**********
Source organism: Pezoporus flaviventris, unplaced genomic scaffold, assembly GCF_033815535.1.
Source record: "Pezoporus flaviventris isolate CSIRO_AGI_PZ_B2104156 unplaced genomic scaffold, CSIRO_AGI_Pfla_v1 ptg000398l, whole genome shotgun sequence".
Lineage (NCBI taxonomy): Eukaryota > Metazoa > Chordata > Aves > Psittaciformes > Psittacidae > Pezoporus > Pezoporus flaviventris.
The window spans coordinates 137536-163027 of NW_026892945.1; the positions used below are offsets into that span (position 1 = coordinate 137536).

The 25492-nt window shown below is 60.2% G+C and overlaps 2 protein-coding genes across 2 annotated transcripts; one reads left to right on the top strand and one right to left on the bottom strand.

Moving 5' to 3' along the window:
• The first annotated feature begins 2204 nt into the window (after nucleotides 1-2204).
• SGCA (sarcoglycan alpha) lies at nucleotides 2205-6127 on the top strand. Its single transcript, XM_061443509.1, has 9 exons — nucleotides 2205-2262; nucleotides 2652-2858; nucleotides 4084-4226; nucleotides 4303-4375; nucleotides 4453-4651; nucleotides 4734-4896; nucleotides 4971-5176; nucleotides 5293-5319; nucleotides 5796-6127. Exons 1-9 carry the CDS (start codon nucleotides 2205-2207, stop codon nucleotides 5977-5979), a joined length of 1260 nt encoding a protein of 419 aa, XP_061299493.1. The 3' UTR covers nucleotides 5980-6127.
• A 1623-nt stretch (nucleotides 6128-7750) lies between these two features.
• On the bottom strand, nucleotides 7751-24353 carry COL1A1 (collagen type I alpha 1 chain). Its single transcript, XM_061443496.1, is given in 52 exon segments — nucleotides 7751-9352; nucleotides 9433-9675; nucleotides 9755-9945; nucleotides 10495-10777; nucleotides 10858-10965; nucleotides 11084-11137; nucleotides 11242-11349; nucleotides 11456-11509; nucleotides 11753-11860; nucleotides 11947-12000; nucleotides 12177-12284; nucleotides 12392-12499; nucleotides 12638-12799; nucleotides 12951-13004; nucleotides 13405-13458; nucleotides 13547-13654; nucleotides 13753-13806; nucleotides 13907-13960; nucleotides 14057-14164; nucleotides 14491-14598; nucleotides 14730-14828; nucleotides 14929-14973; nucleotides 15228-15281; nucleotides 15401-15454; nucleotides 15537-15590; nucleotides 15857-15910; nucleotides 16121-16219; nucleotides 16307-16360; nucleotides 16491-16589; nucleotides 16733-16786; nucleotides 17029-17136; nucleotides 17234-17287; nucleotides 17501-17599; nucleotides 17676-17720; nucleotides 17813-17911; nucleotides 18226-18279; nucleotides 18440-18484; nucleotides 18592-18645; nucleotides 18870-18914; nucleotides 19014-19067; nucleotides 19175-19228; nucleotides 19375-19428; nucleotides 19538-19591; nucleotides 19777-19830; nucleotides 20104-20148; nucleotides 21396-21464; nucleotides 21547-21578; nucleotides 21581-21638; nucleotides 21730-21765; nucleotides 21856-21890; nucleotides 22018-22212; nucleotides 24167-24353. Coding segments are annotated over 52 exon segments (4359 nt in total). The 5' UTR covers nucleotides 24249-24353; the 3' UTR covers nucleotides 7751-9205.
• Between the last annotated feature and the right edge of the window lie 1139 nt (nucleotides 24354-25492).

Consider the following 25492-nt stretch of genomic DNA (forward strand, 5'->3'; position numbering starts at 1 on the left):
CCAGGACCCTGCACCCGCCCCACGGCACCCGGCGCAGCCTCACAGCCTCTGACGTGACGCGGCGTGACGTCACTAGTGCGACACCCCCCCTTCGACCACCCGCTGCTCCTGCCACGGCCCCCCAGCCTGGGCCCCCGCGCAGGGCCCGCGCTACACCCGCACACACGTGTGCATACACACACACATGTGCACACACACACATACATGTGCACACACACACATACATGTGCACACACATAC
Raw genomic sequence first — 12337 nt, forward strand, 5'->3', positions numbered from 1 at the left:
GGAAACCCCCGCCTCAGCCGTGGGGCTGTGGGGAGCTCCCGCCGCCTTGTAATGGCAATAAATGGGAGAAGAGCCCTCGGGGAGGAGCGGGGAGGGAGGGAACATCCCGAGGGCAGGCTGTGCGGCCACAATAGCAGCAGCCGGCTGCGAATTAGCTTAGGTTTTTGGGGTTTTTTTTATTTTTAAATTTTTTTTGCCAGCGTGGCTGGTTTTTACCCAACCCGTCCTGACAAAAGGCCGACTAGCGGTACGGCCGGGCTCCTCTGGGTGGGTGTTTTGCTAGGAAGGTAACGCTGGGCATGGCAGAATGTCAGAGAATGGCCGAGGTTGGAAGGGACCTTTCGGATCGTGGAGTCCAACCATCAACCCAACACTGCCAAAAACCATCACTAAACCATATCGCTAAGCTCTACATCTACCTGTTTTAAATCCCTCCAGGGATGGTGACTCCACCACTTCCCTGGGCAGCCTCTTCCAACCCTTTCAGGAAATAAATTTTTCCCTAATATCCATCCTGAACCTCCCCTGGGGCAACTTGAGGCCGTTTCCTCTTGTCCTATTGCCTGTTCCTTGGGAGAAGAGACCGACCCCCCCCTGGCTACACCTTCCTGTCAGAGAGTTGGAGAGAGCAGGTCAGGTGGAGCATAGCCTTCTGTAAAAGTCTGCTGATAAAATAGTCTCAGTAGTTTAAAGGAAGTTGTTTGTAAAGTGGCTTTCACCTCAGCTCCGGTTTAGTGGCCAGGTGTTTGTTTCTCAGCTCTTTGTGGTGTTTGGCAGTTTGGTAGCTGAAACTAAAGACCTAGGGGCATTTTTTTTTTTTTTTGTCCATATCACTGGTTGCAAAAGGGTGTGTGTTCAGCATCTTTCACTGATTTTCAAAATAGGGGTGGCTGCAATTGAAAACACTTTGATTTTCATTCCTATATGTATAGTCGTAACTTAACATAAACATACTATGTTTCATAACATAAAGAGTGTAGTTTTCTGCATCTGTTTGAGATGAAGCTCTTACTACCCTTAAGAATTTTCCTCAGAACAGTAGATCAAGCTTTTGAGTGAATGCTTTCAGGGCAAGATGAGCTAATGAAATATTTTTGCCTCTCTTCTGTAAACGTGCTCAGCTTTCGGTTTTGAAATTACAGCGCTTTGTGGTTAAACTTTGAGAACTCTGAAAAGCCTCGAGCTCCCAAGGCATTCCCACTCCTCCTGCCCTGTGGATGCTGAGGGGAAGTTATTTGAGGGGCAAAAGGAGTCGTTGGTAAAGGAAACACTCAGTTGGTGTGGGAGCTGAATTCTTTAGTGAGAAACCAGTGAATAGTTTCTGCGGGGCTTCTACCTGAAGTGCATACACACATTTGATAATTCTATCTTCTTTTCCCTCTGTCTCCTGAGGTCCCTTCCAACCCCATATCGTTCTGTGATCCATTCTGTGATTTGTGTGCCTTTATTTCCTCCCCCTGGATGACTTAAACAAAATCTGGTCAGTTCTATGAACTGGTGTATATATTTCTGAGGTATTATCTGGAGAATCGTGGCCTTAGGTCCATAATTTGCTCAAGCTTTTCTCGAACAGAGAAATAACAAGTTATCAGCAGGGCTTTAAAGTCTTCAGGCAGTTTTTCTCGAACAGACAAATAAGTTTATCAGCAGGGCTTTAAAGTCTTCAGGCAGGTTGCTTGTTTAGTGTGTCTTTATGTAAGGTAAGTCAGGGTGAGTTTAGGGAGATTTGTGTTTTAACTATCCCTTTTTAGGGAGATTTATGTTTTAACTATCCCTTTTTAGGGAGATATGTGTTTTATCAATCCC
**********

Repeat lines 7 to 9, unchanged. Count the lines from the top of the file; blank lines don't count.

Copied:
• The first annotated feature begins 2204 nt into the window (after nucleotides 1-2204).
• SGCA (sarcoglycan alpha) lies at nucleotides 2205-6127 on the top strand. Its single transcript, XM_061443509.1, has 9 exons — nucleotides 2205-2262; nucleotides 2652-2858; nucleotides 4084-4226; nucleotides 4303-4375; nucleotides 4453-4651; nucleotides 4734-4896; nucleotides 4971-5176; nucleotides 5293-5319; nucleotides 5796-6127. Exons 1-9 carry the CDS (start codon nucleotides 2205-2207, stop codon nucleotides 5977-5979), a joined length of 1260 nt encoding a protein of 419 aa, XP_061299493.1. The 3' UTR covers nucleotides 5980-6127.
• A 1623-nt stretch (nucleotides 6128-7750) lies between these two features.